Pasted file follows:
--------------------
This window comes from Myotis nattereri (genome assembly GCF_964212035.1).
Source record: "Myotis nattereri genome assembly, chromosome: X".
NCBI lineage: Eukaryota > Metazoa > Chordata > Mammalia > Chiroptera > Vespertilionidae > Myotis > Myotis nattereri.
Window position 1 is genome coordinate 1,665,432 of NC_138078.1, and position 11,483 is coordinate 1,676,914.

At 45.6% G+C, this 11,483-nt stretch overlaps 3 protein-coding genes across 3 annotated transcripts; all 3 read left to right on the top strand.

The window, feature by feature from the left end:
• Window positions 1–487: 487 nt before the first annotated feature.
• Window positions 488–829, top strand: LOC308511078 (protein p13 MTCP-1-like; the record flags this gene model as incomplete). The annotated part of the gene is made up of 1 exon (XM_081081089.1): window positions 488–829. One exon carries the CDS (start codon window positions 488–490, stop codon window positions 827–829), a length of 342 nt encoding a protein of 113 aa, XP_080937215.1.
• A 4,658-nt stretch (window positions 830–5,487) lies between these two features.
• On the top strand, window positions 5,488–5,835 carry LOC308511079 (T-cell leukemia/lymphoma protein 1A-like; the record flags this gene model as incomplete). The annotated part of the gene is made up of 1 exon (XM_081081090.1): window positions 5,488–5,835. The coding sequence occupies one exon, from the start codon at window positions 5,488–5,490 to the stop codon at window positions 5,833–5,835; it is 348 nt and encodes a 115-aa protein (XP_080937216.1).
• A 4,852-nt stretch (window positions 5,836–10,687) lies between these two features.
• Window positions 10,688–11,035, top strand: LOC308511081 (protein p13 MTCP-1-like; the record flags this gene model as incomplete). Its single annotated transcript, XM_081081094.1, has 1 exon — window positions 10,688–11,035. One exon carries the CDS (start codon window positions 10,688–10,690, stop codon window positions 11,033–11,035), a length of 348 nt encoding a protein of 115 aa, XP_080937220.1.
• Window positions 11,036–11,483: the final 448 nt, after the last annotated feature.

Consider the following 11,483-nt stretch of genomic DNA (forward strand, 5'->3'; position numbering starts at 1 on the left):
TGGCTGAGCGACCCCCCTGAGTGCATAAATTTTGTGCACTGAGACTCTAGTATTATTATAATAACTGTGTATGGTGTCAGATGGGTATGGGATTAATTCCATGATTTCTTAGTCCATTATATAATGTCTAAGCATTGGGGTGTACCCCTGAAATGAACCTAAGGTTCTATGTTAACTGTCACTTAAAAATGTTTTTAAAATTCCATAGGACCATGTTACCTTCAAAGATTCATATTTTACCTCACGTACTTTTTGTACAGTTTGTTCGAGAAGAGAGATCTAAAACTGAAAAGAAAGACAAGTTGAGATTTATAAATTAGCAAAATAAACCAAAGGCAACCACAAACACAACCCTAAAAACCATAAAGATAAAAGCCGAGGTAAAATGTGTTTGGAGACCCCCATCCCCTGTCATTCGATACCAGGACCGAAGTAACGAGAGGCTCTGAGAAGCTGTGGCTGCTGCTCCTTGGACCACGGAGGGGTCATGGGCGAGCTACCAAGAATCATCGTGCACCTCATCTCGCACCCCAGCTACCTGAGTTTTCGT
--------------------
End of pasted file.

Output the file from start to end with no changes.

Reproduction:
This window comes from Myotis nattereri (genome assembly GCF_964212035.1).
Source record: "Myotis nattereri genome assembly, chromosome: X".
NCBI lineage: Eukaryota > Metazoa > Chordata > Mammalia > Chiroptera > Vespertilionidae > Myotis > Myotis nattereri.
Window position 1 is genome coordinate 1,665,432 of NC_138078.1, and position 11,483 is coordinate 1,676,914.

At 45.6% G+C, this 11,483-nt stretch overlaps 3 protein-coding genes across 3 annotated transcripts; all 3 read left to right on the top strand.

The window, feature by feature from the left end:
• Window positions 1–487: 487 nt before the first annotated feature.
• Window positions 488–829, top strand: LOC308511078 (protein p13 MTCP-1-like; the record flags this gene model as incomplete). The annotated part of the gene is made up of 1 exon (XM_081081089.1): window positions 488–829. One exon carries the CDS (start codon window positions 488–490, stop codon window positions 827–829), a length of 342 nt encoding a protein of 113 aa, XP_080937215.1.
• A 4,658-nt stretch (window positions 830–5,487) lies between these two features.
• On the top strand, window positions 5,488–5,835 carry LOC308511079 (T-cell leukemia/lymphoma protein 1A-like; the record flags this gene model as incomplete). The annotated part of the gene is made up of 1 exon (XM_081081090.1): window positions 5,488–5,835. The coding sequence occupies one exon, from the start codon at window positions 5,488–5,490 to the stop codon at window positions 5,833–5,835; it is 348 nt and encodes a 115-aa protein (XP_080937216.1).
• A 4,852-nt stretch (window positions 5,836–10,687) lies between these two features.
• Window positions 10,688–11,035, top strand: LOC308511081 (protein p13 MTCP-1-like; the record flags this gene model as incomplete). Its single annotated transcript, XM_081081094.1, has 1 exon — window positions 10,688–11,035. One exon carries the CDS (start codon window positions 10,688–10,690, stop codon window positions 11,033–11,035), a length of 348 nt encoding a protein of 115 aa, XP_080937220.1.
• Window positions 11,036–11,483: the final 448 nt, after the last annotated feature.

Consider the following 11,483-nt stretch of genomic DNA (forward strand, 5'->3'; position numbering starts at 1 on the left):
TGGCTGAGCGACCCCCCTGAGTGCATAAATTTTGTGCACTGAGACTCTAGTATTATTATAATAACTGTGTATGGTGTCAGATGGGTATGGGATTAATTCCATGATTTCTTAGTCCATTATATAATGTCTAAGCATTGGGGTGTACCCCTGAAATGAACCTAAGGTTCTATGTTAACTGTCACTTAAAAATGTTTTTAAAATTCCATAGGACCATGTTACCTTCAAAGATTCATATTTTACCTCACGTACTTTTTGTACAGTTTGTTCGAGAAGAGAGATCTAAAACTGAAAAGAAAGACAAGTTGAGATTTATAAATTAGCAAAATAAACCAAAGGCAACCACAAACACAACCCTAAAAACCATAAAGATAAAAGCCGAGGTAAAATGTGTTTGGAGACCCCCATCCCCTGTCATTCGATACCAGGACCGAAGTAACGAGAGGCTCTGAGAAGCTGTGGCTGCTGCTCCTTGGACCACGGAGGGGTCATGGGCGAGCTACCAAGAATCATCGTGCACCTCATCTCGCACCCCAGCTACCTGAGTTTTCGT